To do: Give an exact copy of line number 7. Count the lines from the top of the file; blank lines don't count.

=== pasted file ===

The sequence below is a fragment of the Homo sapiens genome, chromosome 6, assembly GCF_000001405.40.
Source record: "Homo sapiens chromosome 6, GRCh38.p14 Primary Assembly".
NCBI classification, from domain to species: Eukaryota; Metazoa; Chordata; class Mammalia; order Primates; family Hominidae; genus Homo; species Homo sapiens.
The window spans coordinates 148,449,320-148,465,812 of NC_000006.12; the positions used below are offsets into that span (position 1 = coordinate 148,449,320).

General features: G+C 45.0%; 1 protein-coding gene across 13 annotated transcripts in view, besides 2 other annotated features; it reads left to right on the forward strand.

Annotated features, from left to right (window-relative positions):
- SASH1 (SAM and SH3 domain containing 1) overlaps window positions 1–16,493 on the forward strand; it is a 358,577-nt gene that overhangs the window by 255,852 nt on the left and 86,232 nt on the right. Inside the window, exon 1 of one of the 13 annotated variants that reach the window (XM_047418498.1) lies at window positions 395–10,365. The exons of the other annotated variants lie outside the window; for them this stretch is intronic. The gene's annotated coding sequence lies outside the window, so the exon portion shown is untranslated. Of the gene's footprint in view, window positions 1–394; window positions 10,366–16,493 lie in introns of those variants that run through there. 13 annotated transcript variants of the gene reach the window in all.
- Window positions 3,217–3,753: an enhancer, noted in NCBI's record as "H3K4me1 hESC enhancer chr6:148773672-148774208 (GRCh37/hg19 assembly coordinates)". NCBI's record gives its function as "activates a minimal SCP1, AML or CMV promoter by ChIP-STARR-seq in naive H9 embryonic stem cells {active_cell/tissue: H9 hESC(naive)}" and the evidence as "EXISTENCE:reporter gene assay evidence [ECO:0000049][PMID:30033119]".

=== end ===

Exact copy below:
- SASH1 (SAM and SH3 domain containing 1) overlaps window positions 1–16,493 on the forward strand; it is a 358,577-nt gene that overhangs the window by 255,852 nt on the left and 86,232 nt on the right. Inside the window, exon 1 of one of the 13 annotated variants that reach the window (XM_047418498.1) lies at window positions 395–10,365. The exons of the other annotated variants lie outside the window; for them this stretch is intronic. The gene's annotated coding sequence lies outside the window, so the exon portion shown is untranslated. Of the gene's footprint in view, window positions 1–394; window positions 10,366–16,493 lie in introns of those variants that run through there. 13 annotated transcript variants of the gene reach the window in all.